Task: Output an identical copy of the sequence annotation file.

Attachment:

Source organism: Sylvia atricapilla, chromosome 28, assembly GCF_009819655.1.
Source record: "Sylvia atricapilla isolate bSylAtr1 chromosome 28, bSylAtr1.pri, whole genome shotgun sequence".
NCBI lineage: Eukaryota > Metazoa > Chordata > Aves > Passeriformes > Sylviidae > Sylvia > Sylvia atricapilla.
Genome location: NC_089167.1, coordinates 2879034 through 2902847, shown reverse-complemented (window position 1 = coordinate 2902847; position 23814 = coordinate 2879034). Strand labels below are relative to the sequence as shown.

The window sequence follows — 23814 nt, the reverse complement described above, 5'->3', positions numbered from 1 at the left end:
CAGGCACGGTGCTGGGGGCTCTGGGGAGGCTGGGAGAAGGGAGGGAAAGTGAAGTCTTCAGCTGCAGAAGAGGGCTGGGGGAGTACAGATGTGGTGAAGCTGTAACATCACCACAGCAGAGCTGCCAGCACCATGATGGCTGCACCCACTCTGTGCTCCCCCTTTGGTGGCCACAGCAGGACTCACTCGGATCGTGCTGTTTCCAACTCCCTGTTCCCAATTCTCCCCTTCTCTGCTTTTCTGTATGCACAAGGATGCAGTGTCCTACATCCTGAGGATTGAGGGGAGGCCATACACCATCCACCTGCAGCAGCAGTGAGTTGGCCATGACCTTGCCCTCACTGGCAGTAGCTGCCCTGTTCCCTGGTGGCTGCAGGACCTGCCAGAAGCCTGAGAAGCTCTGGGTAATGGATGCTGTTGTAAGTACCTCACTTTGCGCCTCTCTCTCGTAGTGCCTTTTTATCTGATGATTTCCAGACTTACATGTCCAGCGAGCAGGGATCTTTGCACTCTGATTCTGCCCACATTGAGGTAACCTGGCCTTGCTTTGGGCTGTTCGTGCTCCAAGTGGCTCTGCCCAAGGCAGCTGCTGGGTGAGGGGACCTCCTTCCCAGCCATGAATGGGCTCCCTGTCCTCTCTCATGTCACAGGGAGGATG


Source organism: Sylvia atricapilla, chromosome 28, assembly GCF_009819655.1.
Source record: "Sylvia atricapilla isolate bSylAtr1 chromosome 28, bSylAtr1.pri, whole genome shotgun sequence".
NCBI lineage: Eukaryota > Metazoa > Chordata > Aves > Passeriformes > Sylviidae > Sylvia > Sylvia atricapilla.
Genome location: NC_089167.1, coordinates 2879034 through 2902847, shown reverse-complemented (window position 1 = coordinate 2902847; position 23814 = coordinate 2879034). Strand labels below are relative to the sequence as shown.

The window sequence follows — 23814 nt, the reverse complement described above, 5'->3', positions numbered from 1 at the left end:
CAGGCACGGTGCTGGGGGCTCTGGGGAGGCTGGGAGAAGGGAGGGAAAGTGAAGTCTTCAGCTGCAGAAGAGGGCTGGGGGAGTACAGATGTGGTGAAGCTGTAACATCACCACAGCAGAGCTGCCAGCACCATGATGGCTGCACCCACTCTGTGCTCCCCCTTTGGTGGCCACAGCAGGACTCACTCGGATCGTGCTGTTTCCAACTCCCTGTTCCCAATTCTCCCCTTCTCTGCTTTTCTGTATGCACAAGGATGCAGTGTCCTACATCCTGAGGATTGAGGGGAGGCCATACACCATCCACCTGCAGCAGCAGTGAGTTGGCCATGACCTTGCCCTCACTGGCAGTAGCTGCCCTGTTCCCTGGTGGCTGCAGGACCTGCCAGAAGCCTGAGAAGCTCTGGGTAATGGATGCTGTTGTAAGTACCTCACTTTGCGCCTCTCTCTCGTAGTGCCTTTTTATCTGATGATTTCCAGACTTACATGTCCAGCGAGCAGGGATCTTTGCACTCTGATTCTGCCCACATTGAGGTAACCTGGCCTTGCTTTGGGCTGTTCGTGCTCCAAGTGGCTCTGCCCAAGGCAGCTGCTGGGTGAGGGGACCTCCTTCCCAGCCATGAATGGGCTCCCTGTCCTCTCTCATGTCACAGGGAGGATG